Don’t Take Yes for an Answer

October 22, 2017
Paul LaRue

Years ago I had a great woman work for me who anchored my management team.

She had all the skills and industry knowledge, and even filled in for my position years prior when there was a temporary vacancy. I had a great working relationship with her and got to know her family fairly well.

She had one potentially fatal flaw; she always said “yes” to whatever I said or proposed.

One day I had to ask her why she always agreed with me. She said she believed in what I came up with and had great ideas.

I told her, “We don’t need two of me, do we? I need you to be yourself, and want you to have a differing view from time to time, as I know you do have them. I will always accept another viewpoint, and because of your knowledge, I need your input to not only have us see all angles, but to help me stay sharp and humble as well. Can I get your commitment that you will offer another viewpoint from time to time?” She agreed, obviously.

Over time she started to feel more comfortable in giving new input, and her contributions to the team became even more noted because of her willingness to offer her viewpoints.

“Yes” people become that for a variety of reasons such as insecurity, fear, uncertainty, politics, or other agendas. But whatever the reason, a good leader will challenge their team to challenge the status quo and give their differing opinions.

Having a culture of not taking “yes” for an answer can strengthen an organization for the following reasons:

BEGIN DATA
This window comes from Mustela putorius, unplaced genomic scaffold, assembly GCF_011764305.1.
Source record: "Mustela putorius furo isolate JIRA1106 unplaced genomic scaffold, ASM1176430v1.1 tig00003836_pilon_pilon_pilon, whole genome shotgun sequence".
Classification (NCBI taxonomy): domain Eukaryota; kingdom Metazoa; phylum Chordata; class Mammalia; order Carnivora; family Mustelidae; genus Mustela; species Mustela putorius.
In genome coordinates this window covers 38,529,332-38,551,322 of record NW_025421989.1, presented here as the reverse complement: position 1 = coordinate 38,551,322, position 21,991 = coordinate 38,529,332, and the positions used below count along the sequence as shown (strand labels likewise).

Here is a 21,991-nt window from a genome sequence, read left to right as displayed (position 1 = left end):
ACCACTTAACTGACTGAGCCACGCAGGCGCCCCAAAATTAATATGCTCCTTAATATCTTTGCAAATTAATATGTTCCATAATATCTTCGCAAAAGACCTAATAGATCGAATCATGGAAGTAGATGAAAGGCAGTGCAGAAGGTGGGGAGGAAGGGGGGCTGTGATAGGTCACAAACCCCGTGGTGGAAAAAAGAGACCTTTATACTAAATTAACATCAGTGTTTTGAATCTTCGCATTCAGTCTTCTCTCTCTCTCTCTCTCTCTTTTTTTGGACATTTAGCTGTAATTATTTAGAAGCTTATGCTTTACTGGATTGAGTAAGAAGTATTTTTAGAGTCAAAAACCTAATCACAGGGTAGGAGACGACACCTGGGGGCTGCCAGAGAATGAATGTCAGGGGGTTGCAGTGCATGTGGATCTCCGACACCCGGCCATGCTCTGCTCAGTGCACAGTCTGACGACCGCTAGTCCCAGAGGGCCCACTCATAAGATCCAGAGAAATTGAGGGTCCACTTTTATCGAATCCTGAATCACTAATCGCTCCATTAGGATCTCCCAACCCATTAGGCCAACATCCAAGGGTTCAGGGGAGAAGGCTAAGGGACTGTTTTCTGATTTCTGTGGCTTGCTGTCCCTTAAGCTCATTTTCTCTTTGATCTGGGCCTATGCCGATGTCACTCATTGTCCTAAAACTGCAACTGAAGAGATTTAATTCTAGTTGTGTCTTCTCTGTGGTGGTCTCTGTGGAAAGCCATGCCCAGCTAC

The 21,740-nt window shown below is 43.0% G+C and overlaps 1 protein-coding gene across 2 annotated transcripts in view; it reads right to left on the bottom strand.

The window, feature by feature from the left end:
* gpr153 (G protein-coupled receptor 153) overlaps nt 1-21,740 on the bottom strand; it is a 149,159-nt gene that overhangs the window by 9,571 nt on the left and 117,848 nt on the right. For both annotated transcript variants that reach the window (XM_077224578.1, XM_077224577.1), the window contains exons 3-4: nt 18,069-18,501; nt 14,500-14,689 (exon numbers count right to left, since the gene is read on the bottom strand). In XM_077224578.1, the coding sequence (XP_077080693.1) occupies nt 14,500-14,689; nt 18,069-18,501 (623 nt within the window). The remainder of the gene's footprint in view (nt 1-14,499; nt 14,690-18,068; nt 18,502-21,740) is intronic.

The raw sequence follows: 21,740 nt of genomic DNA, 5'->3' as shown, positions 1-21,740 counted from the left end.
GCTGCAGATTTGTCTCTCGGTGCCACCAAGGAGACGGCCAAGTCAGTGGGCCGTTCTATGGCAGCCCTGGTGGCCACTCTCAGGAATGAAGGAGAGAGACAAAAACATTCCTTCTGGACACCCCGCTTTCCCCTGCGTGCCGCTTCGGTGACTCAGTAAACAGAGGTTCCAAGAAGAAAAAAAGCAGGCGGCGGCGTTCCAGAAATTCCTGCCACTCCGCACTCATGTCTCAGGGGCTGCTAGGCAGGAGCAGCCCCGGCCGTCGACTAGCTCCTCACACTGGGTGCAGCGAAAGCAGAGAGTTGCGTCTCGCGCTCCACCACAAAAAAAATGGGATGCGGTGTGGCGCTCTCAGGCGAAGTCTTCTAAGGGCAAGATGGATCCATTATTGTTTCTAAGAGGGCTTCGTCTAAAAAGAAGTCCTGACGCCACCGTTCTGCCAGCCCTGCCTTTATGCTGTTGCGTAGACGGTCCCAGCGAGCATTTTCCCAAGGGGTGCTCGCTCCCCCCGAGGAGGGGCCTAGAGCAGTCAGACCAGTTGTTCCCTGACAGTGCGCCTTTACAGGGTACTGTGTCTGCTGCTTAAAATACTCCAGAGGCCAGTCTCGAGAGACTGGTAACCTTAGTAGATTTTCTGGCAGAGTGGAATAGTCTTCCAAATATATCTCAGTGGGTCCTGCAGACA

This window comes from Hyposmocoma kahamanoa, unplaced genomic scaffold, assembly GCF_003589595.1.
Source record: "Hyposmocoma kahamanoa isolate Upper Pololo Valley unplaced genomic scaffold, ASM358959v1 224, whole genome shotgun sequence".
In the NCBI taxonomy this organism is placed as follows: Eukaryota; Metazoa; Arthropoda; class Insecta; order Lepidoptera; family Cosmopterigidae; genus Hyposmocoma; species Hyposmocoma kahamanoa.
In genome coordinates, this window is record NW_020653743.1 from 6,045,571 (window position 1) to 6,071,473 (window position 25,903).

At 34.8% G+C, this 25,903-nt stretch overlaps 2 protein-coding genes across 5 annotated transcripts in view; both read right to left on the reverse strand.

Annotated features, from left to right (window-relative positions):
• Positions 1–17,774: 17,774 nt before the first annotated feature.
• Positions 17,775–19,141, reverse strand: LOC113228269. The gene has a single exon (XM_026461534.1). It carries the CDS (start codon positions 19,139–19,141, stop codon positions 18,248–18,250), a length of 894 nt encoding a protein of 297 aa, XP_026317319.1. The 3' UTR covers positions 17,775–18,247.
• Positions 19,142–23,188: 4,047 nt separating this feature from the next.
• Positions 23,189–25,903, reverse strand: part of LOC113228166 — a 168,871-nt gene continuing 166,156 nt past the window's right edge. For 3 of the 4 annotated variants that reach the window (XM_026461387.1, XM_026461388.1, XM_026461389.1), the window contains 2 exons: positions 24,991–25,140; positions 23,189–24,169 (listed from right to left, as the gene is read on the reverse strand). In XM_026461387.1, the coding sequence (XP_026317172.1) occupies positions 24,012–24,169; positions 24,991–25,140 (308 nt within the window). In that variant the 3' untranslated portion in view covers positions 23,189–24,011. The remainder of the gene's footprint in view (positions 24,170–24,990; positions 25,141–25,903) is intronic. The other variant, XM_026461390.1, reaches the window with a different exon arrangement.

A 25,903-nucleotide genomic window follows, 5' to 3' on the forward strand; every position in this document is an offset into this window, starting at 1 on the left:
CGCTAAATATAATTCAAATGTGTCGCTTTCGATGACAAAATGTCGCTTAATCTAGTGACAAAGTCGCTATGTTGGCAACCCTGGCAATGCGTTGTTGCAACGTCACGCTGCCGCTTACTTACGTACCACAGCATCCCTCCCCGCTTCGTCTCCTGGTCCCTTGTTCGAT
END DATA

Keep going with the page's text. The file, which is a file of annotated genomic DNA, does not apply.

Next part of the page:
• It fosters increased innovation and creativity
  • It provides a check-and-balance system
  • It ensures everyone has a voice in the vested outcome
  • It promotes teamwork and buy-in
  • It allows everyone to know the challenges ahead and prepare the best course of action
  • It helps people feel relevant and valued in the company

Provided you set a culture of constructive dissenting viewpoints, not taking “yes” for an answer can lead to seeing actions from every possible angle in order to become more effective in achieving your team’s goals.

Encourage (yes, encourage) your people to not be “yes persons.” Value their input, seek out their voice, and help them realize the vision of the organization through the unique individual talents that they were hired for.

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Paul LaRue is the creator of The UPwards Leader and Instigator for Lead Change Group. His background in senior leadership, strategic planning, culture change, and people and organizational development gives him unique insight into the workings of successful organizations. Paul has given speeches and training sessions for many public and private entities and stresses the virtue of a culture that centers around core values and character in leadership.

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